Using this technique, the malicious actor can capture and harvest every password from the compromised machines even after the modification. The DLL has three export functions to implement the main functionality of support for registering the DLL into the LSA, as follows:
- InitializeChangeNotify: Indicates that a password filter DLL is initialised.
- PasswordChangeNotify: Indicates that a password has been changed.
- PasswordFilter: Validates a new password based on password policy.
When implementing the password filter export functions, the malicious actor took great care working with the plaintext passwords. When sent over networks, the plaintext passwords were first encrypted before being exfiltrated.
Data Exfiltration Through Legitimate Mail Traffic
The main backdoor function (detected by Trend Micro as Backdoor.MSIL.REDCAP.A) receives the valid domain credentials as an argument and uses it to log on to the Exchange Server and use it for data exfiltration purposes. The main function of this stage is to take the stolen password from the argument and send it to the attackers as an attachment in an email. We also observed that the threat actors relay these emails via government Exchange Servers using vaild accounts with stolen passwords.
First, the.Net backdoor parses a config file dropped in the main root path where it is executing from and cheques for a file callled ngb inside <%ProgramData%\WindowsSoftwareDevices\DevicesTemp\> to extract three parameters:
- Server: The specific Exchange mail server for the targeted government entity where the data is leaked through.
- Target: The email addresses where the malicious actors receive the exfiltrated data in.
- Domain: The internal active directory (AD) domain name related to the targeted government entity in the Middle East.
However, the malware also supports for the modification of old passwords to new ones, which are sent through the registered DLL password filter.
The malware proceeds to initialise an ExchangeService object in the first step and supplies the stolen credentials as WebCredentials to interface with the victim mail server in the second step. Using these Exchange Web Service (EWS) bindings, the malicious actor can send mails to external recipients on behalf of any stolen user and initialise a new instance of the WebCredentials class with the username and password for the account to authenticate.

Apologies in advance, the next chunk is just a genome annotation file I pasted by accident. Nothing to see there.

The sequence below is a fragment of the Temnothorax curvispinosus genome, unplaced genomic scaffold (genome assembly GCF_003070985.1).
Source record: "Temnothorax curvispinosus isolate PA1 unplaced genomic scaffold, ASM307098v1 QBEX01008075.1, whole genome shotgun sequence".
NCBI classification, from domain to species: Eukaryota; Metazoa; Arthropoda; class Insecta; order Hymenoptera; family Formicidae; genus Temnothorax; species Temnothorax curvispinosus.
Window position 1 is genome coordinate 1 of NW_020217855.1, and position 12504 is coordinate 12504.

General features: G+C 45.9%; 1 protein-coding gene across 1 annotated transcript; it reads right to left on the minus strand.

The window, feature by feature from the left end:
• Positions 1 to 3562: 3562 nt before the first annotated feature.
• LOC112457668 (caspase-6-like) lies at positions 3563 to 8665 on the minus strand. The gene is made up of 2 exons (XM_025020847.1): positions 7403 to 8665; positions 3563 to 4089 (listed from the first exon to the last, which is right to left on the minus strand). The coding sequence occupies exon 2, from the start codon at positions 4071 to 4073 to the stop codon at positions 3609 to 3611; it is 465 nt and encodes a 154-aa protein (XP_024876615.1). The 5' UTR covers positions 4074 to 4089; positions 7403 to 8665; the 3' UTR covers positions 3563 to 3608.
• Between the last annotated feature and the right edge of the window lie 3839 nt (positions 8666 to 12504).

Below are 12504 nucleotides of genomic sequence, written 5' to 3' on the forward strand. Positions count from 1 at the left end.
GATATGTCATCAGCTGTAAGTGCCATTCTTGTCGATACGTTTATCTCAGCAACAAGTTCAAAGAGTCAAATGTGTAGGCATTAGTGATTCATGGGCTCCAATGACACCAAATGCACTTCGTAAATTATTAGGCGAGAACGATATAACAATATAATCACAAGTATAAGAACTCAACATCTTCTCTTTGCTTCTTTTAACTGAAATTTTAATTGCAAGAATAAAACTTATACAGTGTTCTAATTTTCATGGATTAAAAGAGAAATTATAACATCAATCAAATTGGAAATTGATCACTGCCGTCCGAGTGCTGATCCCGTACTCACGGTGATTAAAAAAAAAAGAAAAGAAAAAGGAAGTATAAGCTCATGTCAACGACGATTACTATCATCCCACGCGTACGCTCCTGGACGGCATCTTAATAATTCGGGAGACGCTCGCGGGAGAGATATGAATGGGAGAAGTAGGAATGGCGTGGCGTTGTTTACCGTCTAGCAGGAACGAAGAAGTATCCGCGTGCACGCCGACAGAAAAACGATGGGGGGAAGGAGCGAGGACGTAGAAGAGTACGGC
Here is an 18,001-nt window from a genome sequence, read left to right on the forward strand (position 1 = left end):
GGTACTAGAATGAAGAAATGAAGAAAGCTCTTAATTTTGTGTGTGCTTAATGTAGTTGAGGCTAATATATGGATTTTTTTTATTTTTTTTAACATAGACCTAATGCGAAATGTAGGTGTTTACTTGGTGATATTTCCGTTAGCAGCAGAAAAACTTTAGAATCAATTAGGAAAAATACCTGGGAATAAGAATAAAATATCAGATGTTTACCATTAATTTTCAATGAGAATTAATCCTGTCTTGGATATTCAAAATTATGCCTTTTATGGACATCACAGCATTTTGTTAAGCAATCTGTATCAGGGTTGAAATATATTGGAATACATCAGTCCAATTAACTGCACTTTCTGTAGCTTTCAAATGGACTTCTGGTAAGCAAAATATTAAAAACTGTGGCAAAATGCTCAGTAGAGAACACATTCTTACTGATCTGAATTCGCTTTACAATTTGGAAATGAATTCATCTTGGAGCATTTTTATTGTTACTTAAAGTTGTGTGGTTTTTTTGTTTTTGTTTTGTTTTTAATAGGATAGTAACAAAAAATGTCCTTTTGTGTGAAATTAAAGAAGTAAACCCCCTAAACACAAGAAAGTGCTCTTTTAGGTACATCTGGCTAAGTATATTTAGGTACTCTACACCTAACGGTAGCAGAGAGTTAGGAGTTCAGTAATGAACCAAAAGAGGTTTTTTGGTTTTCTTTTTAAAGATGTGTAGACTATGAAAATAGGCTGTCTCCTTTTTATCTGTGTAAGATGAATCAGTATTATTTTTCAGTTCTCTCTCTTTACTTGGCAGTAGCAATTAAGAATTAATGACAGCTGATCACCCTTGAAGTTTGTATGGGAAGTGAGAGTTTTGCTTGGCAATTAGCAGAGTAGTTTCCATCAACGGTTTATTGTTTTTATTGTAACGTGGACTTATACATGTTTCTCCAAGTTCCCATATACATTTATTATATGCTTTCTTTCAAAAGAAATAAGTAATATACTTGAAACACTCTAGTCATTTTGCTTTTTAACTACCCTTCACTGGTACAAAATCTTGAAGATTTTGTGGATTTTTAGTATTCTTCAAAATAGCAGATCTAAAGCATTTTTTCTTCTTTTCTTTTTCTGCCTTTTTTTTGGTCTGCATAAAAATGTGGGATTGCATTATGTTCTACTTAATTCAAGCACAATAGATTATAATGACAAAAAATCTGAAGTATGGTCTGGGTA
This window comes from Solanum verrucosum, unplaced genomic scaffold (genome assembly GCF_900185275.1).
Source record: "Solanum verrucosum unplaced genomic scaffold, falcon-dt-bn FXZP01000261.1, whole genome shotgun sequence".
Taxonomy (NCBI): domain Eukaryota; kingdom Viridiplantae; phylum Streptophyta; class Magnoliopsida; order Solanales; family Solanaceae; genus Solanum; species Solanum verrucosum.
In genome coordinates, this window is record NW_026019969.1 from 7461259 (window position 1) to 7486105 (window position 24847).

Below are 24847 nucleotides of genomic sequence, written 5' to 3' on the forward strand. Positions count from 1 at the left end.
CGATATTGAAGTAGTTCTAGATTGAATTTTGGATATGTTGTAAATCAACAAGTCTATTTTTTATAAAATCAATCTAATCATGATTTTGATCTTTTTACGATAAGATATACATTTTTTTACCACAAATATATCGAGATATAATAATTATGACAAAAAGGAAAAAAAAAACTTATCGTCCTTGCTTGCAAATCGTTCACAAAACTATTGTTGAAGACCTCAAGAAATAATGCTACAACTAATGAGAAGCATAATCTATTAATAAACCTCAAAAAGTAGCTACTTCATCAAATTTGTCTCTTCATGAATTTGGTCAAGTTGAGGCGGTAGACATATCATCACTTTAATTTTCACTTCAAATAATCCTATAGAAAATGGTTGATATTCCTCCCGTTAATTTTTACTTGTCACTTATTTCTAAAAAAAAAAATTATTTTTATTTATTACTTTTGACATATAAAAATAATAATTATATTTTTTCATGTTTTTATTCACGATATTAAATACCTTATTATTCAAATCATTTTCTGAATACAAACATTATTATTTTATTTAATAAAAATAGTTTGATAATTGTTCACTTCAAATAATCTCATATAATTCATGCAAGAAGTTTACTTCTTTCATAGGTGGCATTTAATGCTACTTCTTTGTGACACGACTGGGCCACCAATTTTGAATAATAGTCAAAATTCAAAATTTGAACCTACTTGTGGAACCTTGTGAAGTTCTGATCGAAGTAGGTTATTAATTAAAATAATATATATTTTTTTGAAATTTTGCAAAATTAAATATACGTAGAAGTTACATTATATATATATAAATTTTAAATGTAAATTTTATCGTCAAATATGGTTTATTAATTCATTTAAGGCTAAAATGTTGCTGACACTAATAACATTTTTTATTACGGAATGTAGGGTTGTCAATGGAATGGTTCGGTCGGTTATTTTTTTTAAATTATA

The malware then iterates through the files found under the target path. For each file found, it adds its path to a list, which will be exfiltrated later in the last step.
The final stage is to iterate over the collected list of file paths. For each path, it prepares an EmailMessage object with the subject “Exchange Default Message”, and a mail body content of “Exchange Server is testing services.” The iteration attaches the whole file to this EmailMessage object and sends it using the previous initalized EWS form (Steps 1 and 2 in Figure 10), which already authenticated the user account.
APT34 Targeting and Arsenal Evolution
APT34 has been documented to target organisations worldwide, particularly companies from the financial, government, energy, chemical, and telecommunications industries in the Middle East since at least 2014. Documented as a group primarily involved for cyberespionage, APT34 has been previously recorded targeting government offices and show no signs of stopping with their intrusions. Our continuous monitoring of the group proves it continues to create new and updated tools to minimise the detection of their arsenal: Shifting to new data exfiltration techniques — from the heavy use of DNS-based command and control (C&C) communication to combining it with the legitimate simple mail transfer protocol (SMTP) mail traffic — to bypass any security policies enforced on the network perimeters.
From three previously documented attacks, we observed that while the group uses simple malware families, these deployments show the group's flexibility to write new malware based on researched customer environments and levels of access. This level of skill can make attribution for security researchers and reverse engineers more difficult in terms of tracking and monitoring because patterns, behaviours, and tools can be completely different for every compromise.